Ex-Labourites, and 24 Notables, Denounce Corbyn and His Labour Party for Antisemitism
by Hugh Fitzgerald
It is now well-established that Jeremy Corbyn both tolerates antisemitism in the Labour Party, and is himself an antisemite, in his continuing support for Hamas and Hezbollah, and his limitless malevolence toward Israel, even as he piously assures one and all that he is doing all he can to root out antisemitism in the party. Many Jewish members of the Labour Party, like Luciana Berger, unable to endure what the Labour Party has become, have been driven out of the party by the antisemitic atmospherics that they could no longer tolerate.
Last February, M.P.Ian Austin left the Labour Party for the same reason, as noted here:
The 54-year-old had resigned from Labour in February citing antisemitism under Mr Corbyn’s leadership but now said he could not stand again in the Dudley North constituency he had represented since 2005 because he did not want to “muddy the waters” and risk the Labour candidate getting elected.
Britain’s Jewish community has lost one of its most outspoken and devoted supporters in Parliament.
“I think the best contribution I can make at the moment is to make sure Jeremy Corbyn does not get anywhere near to Downing Street,” he said. “I stood down from parliament because I thought that was the best way of achieving that. That is the most urgent thing in this election.
“I think there is a risk of Corbyn becoming PM. I stood down to try to make sure this doesn’t happen.”
Along with Austin and Berger, four other members of Labour resigned last February from the party because of what they described as a culture of antisemitism that Jeremy Corbyn not only refused to address, but which, they claimed, he shared. Several other M.P.s have resigned from Labour Party since, making the same charges of antisemitism being both expressed and tolerated.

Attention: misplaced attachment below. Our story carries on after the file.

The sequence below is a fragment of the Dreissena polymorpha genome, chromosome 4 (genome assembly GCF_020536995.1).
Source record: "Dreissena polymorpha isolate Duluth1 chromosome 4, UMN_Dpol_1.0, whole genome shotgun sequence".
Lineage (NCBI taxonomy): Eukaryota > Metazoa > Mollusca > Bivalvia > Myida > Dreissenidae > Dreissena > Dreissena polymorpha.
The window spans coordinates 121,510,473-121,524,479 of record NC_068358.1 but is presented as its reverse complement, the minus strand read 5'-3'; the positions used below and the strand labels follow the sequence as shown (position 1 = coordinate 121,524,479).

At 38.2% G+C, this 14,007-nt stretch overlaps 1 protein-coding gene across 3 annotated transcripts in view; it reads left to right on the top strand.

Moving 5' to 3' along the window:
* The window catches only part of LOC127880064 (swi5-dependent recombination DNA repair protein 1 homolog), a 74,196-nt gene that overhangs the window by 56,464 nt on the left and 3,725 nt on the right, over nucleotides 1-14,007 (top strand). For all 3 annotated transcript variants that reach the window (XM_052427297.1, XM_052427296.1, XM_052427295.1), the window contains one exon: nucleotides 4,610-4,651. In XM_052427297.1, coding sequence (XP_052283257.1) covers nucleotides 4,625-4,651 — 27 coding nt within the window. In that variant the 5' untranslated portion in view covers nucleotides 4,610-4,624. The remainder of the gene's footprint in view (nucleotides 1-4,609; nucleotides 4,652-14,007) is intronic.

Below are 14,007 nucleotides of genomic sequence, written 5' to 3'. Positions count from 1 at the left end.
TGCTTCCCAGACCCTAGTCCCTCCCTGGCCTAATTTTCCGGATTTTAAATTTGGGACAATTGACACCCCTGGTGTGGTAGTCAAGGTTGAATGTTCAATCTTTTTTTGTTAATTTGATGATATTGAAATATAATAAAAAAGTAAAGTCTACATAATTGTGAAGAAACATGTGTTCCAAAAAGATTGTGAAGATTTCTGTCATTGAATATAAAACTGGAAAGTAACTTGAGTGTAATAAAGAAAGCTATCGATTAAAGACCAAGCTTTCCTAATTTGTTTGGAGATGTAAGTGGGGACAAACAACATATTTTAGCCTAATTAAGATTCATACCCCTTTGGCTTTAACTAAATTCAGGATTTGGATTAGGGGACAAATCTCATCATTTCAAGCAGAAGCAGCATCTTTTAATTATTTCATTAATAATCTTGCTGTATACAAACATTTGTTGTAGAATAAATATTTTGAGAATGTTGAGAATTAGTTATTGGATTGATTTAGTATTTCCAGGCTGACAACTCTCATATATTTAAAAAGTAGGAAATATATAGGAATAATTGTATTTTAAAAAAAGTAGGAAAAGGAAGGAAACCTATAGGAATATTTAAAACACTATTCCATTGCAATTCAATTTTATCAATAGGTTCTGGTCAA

In July, three Labour peers (members of the House of Lords), also resigned from Labour:
Three Labour peers have resigned over the party’s handling of antisemitism complaints, with the former general secretary David Triesman arguing the party was “plainly institutionally antisemitic”.
Lord Triesman, who is Jewish and an ex-chairman of the Football Association, said he was resigning the whip in the House of Lords.
Ara Darzi, a former health minister, and Leslie Turnberg, a former president of the Royal College of Physicians, also told Angela Smith, the party’s leader in the Lords, that they were leaving the Labour benches.
In his letter of resignation, Triesman wrote: “We may one day be the party of anti-racism once again but it certainly isn’t today. My sad conclusion is that the Labour party is very plainly institutionally antisemitic, and its leader and his circle are antisemitic having never once made the right judgment call about an issue reflecting deep prejudice. The number of examples is shocking.”